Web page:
FRIDAY: Mostly sunny, windy and colder. High: 44. Winds: North 20-25 mph, gusting to 35 mph.
FRIDAY NIGHT: Mostly clear and cold. Breezy in the evening with widespread frost after Midnight. Low: 28. Winds: North 10-15 mph, ...
Could SIU Drug Help Troops With Hearing Loss?
From the lab to the battle field. A new drug developed by a doctor at the SIU school of medicine in Springfield, is aimed at helping soldiers hear better. Thousands of soldiers every year develop noise induced hearing loss because war is loud.
"Concert is around 110 decibels, " Major Jayson Coble, with the Illinois National Guard, said. "A lawnmower is around 107 decibels. Riding in a helicopter or tactile vehicle can be around that same level. A rifle shot can be in the 150 range."
Coble is also the Safety and Occupational Health Manager and served in Afghanistan. He says despite wearing hearing protection like muffs or plugs, hearing loss can happen in our military.
"There are mechanisms in place for soldiers serving in the military with hearing loss," Coble said. "They get more frequent hearing tests and get equipment to protect what hearing they have left."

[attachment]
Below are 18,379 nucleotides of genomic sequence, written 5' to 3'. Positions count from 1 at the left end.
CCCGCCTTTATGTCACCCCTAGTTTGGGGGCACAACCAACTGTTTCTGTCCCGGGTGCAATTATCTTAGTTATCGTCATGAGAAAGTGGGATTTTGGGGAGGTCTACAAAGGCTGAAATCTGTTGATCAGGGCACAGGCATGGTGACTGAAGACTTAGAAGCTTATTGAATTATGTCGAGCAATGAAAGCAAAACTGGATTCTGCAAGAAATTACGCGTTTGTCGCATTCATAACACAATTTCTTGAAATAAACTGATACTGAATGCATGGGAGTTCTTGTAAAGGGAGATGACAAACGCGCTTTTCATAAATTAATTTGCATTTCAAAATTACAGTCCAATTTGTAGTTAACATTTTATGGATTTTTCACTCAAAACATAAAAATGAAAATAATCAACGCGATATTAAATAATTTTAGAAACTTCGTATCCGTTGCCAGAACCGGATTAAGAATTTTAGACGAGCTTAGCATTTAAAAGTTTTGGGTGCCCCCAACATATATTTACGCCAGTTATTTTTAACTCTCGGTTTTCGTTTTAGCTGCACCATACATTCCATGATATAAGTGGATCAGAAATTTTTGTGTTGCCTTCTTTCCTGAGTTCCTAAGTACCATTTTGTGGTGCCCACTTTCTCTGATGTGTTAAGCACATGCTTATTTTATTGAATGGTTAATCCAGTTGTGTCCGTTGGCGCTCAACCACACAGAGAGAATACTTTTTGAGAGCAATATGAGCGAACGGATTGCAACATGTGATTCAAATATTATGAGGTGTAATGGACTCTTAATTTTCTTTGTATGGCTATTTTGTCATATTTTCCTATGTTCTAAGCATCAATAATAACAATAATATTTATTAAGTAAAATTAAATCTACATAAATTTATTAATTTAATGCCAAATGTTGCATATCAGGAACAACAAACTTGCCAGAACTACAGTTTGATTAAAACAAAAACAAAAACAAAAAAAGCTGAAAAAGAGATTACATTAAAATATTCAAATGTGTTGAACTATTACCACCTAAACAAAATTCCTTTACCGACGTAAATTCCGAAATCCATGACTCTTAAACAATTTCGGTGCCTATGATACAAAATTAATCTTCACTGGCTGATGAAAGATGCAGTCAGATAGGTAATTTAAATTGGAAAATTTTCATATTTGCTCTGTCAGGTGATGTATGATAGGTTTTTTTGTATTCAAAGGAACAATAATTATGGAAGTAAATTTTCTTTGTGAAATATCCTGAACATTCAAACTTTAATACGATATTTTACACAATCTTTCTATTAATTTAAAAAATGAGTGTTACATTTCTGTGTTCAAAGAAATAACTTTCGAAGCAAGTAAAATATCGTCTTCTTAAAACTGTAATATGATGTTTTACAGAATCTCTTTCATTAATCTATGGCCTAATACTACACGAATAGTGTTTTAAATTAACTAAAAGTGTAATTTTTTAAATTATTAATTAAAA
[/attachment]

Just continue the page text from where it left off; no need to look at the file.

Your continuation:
The biggest injury for US Troops? Noise induced hearing loss or ringing in the ears. The U.S. military receives more than 20,000 new claims a year. But could a new drug, patented by the SIU School of Medicine, change that?
"We're going to be doing a clinical trial in Ft. Jackson," Dr. Kathleen Campbell, the inventor, said. "We'll be testing drill Sergeant Instructor candidates where they fire 500 founds of M-16 rapid fire in 11 days."
Some of those will get the new drug, others will get a placebo. They will be assessed for hearing thresholds and ringing in the ears before and two weeks after the noise exposure.
"This is the first large scale clinical trial to prevent noise induced hearing loss for our troops with this particular compound," Campbell said.
Campbell says they have strong evidence the drug works and it works safely, a good sign for those who need to be able to hear and hear well on the battle field.
After the phase three of testing is complete, another study will need to take place to confirm results. Therefore, the drug, if successful, may not be available to all people for five to six years.